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How to distribute decision making with a 50/50 partnership?

Si I finally found the right project and I believe, the right Partner.
I run a dev house in Argentina and when I heard the idea, fell in love with it so I decided to co found it.

Our initial agreement is that I will finance 100% of the product building in the first stages while my partner will take care of marketing and sales.

While I provide the Lean approach and technical skills to the mixture, I also have a trong business and Marketing background that should help in the project.

After two months of work together we managed to launch and MVP and have 20 paying subscribers who are paying between $25 to $100, We got the media attention and already appeared once on TV with a forthcoming new interview from a different channel.

Things look good, and we take decisions together. We never actually met yet as he lives in the US but we work as a real team!

With all this being said, now I feel it?s a good moment to define the partnership a bit better without disrupting the actual rapport in the team.
It?s weird to have to define who makes what decisions, who will take care of marketing, finances, or administration, quen e have been doing this by mutual agreement all the time.

I have the experience on a previous startup where after the initial faces, this kind of things, where not well defined, expectations weren't met by the different parties and it all led to a complete stop in decision making.

Does anyone have successful experience managing the shareholder?s agreement in a 50/50 situation? how did you manage the process?
Thanks in advance for your help here.
Matias

5 Replies

Samie Syed
1
0
Samie Syed Entrepreneur
Digital Project Manager / Product Manager at emocial digital
Don't do it. It will cause you a lot of problems,

Rather, do a 49/49 split, giving 2% to a 3rd party for resolving deadlocks with your partner.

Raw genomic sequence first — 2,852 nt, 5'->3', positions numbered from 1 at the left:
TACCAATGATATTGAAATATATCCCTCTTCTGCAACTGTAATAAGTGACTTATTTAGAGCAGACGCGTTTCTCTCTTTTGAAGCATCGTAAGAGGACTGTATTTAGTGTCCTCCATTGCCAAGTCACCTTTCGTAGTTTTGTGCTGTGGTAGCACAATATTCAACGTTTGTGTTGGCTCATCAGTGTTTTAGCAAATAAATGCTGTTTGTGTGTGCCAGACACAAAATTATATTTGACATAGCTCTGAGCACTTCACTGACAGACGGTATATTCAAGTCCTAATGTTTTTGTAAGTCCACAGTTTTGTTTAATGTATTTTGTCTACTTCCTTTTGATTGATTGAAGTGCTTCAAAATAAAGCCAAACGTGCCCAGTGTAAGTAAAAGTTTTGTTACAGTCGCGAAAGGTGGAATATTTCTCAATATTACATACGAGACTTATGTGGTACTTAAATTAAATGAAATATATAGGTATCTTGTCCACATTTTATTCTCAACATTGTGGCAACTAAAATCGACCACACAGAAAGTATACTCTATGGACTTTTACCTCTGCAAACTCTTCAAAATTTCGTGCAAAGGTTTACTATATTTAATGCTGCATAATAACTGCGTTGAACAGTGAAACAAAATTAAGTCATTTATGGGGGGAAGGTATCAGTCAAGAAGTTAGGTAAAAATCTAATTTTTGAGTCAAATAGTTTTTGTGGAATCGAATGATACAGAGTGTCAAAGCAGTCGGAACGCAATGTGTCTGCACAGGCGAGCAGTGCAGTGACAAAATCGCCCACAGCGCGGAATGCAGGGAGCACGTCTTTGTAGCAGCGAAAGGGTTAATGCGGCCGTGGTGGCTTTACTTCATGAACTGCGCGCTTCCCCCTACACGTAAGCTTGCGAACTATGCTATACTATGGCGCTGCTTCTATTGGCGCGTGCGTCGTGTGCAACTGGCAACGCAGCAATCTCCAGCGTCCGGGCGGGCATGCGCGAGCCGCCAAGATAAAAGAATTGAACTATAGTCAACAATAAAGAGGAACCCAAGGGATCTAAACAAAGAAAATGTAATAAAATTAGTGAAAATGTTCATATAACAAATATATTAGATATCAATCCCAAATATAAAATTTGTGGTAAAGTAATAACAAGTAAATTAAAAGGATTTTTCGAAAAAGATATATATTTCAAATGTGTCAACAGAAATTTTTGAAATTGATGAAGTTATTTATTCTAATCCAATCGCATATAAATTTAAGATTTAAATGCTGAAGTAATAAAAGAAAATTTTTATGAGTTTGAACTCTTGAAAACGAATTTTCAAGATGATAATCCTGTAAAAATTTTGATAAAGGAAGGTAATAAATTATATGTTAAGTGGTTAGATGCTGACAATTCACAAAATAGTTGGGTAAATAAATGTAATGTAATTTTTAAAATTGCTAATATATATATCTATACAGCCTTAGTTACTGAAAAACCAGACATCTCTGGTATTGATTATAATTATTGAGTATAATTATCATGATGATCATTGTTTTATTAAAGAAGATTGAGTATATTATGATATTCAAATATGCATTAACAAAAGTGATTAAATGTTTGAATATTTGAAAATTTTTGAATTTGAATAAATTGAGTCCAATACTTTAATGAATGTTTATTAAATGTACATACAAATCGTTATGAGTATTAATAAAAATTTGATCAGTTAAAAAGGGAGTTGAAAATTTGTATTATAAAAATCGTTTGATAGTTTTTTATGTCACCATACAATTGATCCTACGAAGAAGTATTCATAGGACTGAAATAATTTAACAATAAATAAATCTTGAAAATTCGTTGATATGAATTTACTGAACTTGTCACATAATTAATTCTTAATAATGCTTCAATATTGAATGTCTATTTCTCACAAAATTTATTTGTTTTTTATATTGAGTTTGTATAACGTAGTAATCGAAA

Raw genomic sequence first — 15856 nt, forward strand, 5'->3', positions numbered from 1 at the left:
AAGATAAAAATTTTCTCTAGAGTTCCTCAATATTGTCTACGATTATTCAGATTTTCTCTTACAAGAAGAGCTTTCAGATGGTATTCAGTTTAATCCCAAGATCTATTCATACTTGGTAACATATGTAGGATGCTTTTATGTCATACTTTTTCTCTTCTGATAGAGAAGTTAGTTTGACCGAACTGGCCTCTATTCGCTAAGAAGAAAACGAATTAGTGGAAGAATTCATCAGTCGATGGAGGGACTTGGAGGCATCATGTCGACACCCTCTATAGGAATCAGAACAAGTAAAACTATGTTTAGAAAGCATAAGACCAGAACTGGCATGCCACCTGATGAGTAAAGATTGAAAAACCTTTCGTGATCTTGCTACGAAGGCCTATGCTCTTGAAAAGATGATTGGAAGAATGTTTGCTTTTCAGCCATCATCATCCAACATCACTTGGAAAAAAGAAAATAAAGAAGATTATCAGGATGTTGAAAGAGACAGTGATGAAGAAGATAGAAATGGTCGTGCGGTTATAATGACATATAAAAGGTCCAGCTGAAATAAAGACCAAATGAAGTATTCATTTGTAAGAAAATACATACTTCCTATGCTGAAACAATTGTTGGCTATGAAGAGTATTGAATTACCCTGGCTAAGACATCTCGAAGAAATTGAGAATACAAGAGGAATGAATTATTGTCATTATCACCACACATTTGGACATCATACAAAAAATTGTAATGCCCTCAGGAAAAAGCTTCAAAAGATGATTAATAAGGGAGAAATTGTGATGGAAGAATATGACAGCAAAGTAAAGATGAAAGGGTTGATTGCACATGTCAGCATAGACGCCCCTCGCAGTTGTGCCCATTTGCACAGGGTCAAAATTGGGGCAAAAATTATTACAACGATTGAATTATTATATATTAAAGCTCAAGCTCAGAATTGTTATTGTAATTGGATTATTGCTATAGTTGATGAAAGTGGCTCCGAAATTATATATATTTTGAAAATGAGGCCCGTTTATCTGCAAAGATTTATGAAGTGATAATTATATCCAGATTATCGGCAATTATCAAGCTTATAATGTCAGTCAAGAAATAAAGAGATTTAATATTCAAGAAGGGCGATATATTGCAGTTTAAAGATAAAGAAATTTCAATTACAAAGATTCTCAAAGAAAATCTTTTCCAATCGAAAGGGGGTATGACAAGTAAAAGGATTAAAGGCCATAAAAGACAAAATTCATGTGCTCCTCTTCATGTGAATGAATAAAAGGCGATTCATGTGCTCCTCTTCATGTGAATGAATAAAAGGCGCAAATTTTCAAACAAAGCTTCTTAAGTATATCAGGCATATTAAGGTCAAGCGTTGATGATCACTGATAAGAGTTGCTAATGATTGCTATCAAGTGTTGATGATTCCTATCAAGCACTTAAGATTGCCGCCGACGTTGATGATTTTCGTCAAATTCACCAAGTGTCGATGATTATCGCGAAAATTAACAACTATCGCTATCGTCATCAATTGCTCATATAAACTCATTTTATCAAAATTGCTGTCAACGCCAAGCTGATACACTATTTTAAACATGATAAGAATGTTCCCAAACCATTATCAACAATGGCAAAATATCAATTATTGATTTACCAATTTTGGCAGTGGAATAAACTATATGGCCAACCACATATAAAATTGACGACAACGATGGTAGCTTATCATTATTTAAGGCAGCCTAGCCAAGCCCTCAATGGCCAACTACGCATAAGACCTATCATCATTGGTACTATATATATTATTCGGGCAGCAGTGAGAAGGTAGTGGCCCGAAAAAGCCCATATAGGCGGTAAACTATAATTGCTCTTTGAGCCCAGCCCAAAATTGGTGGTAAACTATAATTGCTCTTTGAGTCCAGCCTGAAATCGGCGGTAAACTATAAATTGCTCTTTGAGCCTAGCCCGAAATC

Larry Shiller
1
0
Larry Shiller Entrepreneur • Advisor
Grit: The new dimension in college admissions
Hi Matias, I love a success story :). Which brings me to my question: Why fix what isn't broken? You didn't communicate any bad outcomes with your current situation. And it's a jump to think that defining those things will address the root cause of previous failures. Have you discussed this with your partner before posting here? To reach your goals, do what's best for the two of you, which may or may not be what's worked (or not worked) for others.
Diane Stokes
0
0
Diane Stokes Entrepreneur
Executive Consultant at Spartan Race, Inc.
Although I have a success story with a 50/50 partnership I would not do it again. I completely agree with Samie. If you haven't found the right person to give the 2% to, wait until you do but have the agreement with your co-founder to set that amount aside. It is a good idea to define rolls. It becomes critical especially as you grow. You can set them so "big" decisions (say over 20k or some set amount- or hiring decisions need to be mutually agreed to). And get a legal contract dream up. Better to do it now when all is good. Good luck and congrats on your current successesto)
Matias O'Keefe
0
0
Matias O'Keefe Advisor
Founding Director
Thanks for your replies!
Larry, as I want to make sure things go in the right direction, I wanted to share the problem with the community, come up with options so the minute I address this issue I have more elements to propose.

Samie, Diane, thanks for your insight here, so far, we've been on the same page when it comes to decisions, but it?s good to plan ahead. When we get to the point of a disagreement I want to make sure we have a planned way to tackle the problem.

Neil Gordon
0
0
Neil Gordon Advisor
Board Member, Corporate Finance Advisor and Strategy Consultant
Where there are three owners, at 49%, 49%, and 2%, each one gets one vote for all practical purposes. I've seen more in the way of politics with that arrangement than I've seen rational tie-breaking. A third independent director, with a limited term, might be a better option, although I've seen that one fail, too.
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